What happens to South Dakota’s corn?

With harvest long since completed, you might be wondering what happens to all of the corn that was raised in South Dakota. Where does it go and who uses it?

South Dakota ranks 6th in the nation in corn production, providing food, feed, fuel and fiber to growing populations in the state, nation and all around the world. This year, farmers grew 535.3 million bushels of corn according to USDA/NASS, down significantly due to the drought but still the state’s 7th largest corn crop on record due to the new farming practices and improvements in seed technology. Primarily, the state’s corn will be used for ethanol and distillers grain production, livestock feeding and exports.

  • Ethanol: South Dakota’s 15 ethanol plants will utilize *320 million bushels of corn this year. Those bushels will produce nearly one billion gallons of ethanol and *2.44 million metric tons of distillers grain (aka livestock feed) and 235 pounds of corn oil, which is being extracted at 14 of the state’s ethanol plants and can be used to produce biodiesel.

 

  • Livestock: Farmers also feed corn to livestock around the state. Around *85 million bushels of the 2012/13 corn crop will be fed to the state’s beef, bison, dairy, hogs, poultry and other livestock. Distillers grains are quickly becoming a popular feed source in South Dakota because of the product’s efficiency and will displace the need for *22 million bushels of corn this year. Feeding corn and DDGs to livestock is a great example of economic development and value-added agriculture in South Dakota.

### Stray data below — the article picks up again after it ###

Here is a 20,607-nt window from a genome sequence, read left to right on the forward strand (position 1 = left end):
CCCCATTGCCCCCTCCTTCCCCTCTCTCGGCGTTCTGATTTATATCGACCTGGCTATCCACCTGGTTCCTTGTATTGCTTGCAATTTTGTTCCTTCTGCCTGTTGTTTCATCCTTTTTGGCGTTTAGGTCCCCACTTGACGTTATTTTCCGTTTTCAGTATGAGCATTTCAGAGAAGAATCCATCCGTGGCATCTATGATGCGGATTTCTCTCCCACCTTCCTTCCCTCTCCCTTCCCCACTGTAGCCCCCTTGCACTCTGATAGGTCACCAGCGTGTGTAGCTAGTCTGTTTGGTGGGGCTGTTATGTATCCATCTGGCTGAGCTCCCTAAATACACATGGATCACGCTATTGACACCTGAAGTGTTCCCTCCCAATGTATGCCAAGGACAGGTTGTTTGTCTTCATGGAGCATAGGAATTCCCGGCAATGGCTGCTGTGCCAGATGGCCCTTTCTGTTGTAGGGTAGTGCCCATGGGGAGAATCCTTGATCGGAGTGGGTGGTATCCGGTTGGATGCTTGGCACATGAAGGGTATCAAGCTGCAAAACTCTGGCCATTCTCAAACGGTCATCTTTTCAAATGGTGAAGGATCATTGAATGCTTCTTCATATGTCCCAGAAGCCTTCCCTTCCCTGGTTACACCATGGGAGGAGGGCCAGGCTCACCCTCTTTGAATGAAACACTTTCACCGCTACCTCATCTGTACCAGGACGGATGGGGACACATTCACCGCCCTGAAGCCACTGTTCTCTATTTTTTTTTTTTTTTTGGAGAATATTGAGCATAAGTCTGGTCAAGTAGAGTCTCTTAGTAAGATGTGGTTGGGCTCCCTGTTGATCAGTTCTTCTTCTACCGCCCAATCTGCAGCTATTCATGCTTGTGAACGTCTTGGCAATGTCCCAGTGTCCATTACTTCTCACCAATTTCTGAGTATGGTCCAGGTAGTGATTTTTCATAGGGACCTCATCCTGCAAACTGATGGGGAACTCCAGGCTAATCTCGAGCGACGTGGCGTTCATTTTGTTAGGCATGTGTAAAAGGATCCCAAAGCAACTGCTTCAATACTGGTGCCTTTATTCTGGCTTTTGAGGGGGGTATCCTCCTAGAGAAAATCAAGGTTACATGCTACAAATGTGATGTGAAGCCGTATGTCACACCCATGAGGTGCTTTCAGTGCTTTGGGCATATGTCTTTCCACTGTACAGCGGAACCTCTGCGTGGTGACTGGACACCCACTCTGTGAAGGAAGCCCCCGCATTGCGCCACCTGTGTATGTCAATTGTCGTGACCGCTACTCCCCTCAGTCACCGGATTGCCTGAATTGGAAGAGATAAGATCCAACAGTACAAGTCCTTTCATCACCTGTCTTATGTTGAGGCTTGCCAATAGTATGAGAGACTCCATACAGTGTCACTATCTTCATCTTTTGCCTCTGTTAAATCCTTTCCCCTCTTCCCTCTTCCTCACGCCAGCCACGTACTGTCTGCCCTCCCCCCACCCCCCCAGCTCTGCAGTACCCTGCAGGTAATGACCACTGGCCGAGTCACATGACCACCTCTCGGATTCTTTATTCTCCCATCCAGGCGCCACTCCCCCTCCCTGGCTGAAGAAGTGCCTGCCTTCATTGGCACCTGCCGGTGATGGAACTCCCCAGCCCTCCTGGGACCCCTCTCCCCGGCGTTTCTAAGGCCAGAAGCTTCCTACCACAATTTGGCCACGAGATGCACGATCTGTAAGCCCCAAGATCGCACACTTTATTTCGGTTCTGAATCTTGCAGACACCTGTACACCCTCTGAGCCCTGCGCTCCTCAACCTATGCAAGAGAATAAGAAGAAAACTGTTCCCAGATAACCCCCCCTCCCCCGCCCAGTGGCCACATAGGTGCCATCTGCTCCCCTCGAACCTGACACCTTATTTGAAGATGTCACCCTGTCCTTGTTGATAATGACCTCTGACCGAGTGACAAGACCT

• Exports: Around *157 million bushels of the state’s corn crop and *1.87 million metric tons of DDGs will be exported this year. With the drought affecting so much of the Midwest, its uncertain where the crop is headed but most will be moved out on rail headed west towards the Pacific. With last year’s passing of three key Free Trade Agreements along with a growing global middle class, exports will remain strong into the future.

 

South Dakotans can be proud of the fact that their state’s farmers were able to not only meet our own needs during the worst drought in the last half century, but also continue to play an important role in providing food, feed, clean fuel and fiber to the world’s growing population of seven billion and counting.

*Statistics according to The ProExporter Network 1/11/13

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